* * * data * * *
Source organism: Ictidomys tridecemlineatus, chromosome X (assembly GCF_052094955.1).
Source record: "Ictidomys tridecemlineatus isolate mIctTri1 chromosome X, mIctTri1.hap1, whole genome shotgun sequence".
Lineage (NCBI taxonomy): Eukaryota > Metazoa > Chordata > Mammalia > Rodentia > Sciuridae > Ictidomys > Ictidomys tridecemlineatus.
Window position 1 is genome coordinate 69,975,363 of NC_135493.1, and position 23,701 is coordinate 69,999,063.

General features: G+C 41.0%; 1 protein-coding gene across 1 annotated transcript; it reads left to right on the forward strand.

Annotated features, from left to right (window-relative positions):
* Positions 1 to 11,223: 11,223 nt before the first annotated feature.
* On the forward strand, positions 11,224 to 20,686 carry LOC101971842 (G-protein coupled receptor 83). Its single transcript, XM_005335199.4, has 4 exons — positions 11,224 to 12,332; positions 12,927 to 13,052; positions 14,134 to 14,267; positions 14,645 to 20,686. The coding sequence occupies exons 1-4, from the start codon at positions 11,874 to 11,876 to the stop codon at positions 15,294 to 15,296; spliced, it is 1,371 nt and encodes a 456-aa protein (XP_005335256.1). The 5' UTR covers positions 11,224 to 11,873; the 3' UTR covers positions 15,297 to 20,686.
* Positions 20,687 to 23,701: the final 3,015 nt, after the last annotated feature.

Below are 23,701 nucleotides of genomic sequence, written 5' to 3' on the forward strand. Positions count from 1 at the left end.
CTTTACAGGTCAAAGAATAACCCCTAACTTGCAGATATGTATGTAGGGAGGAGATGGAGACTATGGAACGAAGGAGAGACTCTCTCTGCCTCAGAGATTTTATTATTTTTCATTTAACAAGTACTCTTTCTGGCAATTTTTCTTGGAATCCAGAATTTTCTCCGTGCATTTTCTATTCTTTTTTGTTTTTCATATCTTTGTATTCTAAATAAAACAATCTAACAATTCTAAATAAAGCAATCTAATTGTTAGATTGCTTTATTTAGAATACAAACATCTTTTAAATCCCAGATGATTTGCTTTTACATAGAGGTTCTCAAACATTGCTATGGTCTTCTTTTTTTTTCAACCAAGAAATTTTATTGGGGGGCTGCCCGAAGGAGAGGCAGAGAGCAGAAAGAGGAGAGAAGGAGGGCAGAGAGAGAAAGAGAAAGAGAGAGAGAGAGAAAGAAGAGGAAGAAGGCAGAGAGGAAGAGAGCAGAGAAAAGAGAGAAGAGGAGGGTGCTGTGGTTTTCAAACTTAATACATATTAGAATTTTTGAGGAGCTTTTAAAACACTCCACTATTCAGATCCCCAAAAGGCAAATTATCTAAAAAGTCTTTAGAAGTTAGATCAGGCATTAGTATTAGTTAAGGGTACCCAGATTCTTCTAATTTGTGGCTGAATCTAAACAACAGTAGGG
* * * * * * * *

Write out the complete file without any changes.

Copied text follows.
Source organism: Ictidomys tridecemlineatus, chromosome X (assembly GCF_052094955.1).
Source record: "Ictidomys tridecemlineatus isolate mIctTri1 chromosome X, mIctTri1.hap1, whole genome shotgun sequence".
Lineage (NCBI taxonomy): Eukaryota > Metazoa > Chordata > Mammalia > Rodentia > Sciuridae > Ictidomys > Ictidomys tridecemlineatus.
Window position 1 is genome coordinate 69,975,363 of NC_135493.1, and position 23,701 is coordinate 69,999,063.

General features: G+C 41.0%; 1 protein-coding gene across 1 annotated transcript; it reads left to right on the forward strand.

Annotated features, from left to right (window-relative positions):
* Positions 1 to 11,223: 11,223 nt before the first annotated feature.
* On the forward strand, positions 11,224 to 20,686 carry LOC101971842 (G-protein coupled receptor 83). Its single transcript, XM_005335199.4, has 4 exons — positions 11,224 to 12,332; positions 12,927 to 13,052; positions 14,134 to 14,267; positions 14,645 to 20,686. The coding sequence occupies exons 1-4, from the start codon at positions 11,874 to 11,876 to the stop codon at positions 15,294 to 15,296; spliced, it is 1,371 nt and encodes a 456-aa protein (XP_005335256.1). The 5' UTR covers positions 11,224 to 11,873; the 3' UTR covers positions 15,297 to 20,686.
* Positions 20,687 to 23,701: the final 3,015 nt, after the last annotated feature.

Below are 23,701 nucleotides of genomic sequence, written 5' to 3' on the forward strand. Positions count from 1 at the left end.
CTTTACAGGTCAAAGAATAACCCCTAACTTGCAGATATGTATGTAGGGAGGAGATGGAGACTATGGAACGAAGGAGAGACTCTCTCTGCCTCAGAGATTTTATTATTTTTCATTTAACAAGTACTCTTTCTGGCAATTTTTCTTGGAATCCAGAATTTTCTCCGTGCATTTTCTATTCTTTTTTGTTTTTCATATCTTTGTATTCTAAATAAAACAATCTAACAATTCTAAATAAAGCAATCTAATTGTTAGATTGCTTTATTTAGAATACAAACATCTTTTAAATCCCAGATGATTTGCTTTTACATAGAGGTTCTCAAACATTGCTATGGTCTTCTTTTTTTTTCAACCAAGAAATTTTATTGGGGGGCTGCCCGAAGGAGAGGCAGAGAGCAGAAAGAGGAGAGAAGGAGGGCAGAGAGAGAAAGAGAAAGAGAGAGAGAGAGAAAGAAGAGGAAGAAGGCAGAGAGGAAGAGAGCAGAGAAAAGAGAGAAGAGGAGGGTGCTGTGGTTTTCAAACTTAATACATATTAGAATTTTTGAGGAGCTTTTAAAACACTCCACTATTCAGATCCCCAAAAGGCAAATTATCTAAAAAGTCTTTAGAAGTTAGATCAGGCATTAGTATTAGTTAAGGGTACCCAGATTCTTCTAATTTGTGGCTGAATCTAAACAACAGTAGGG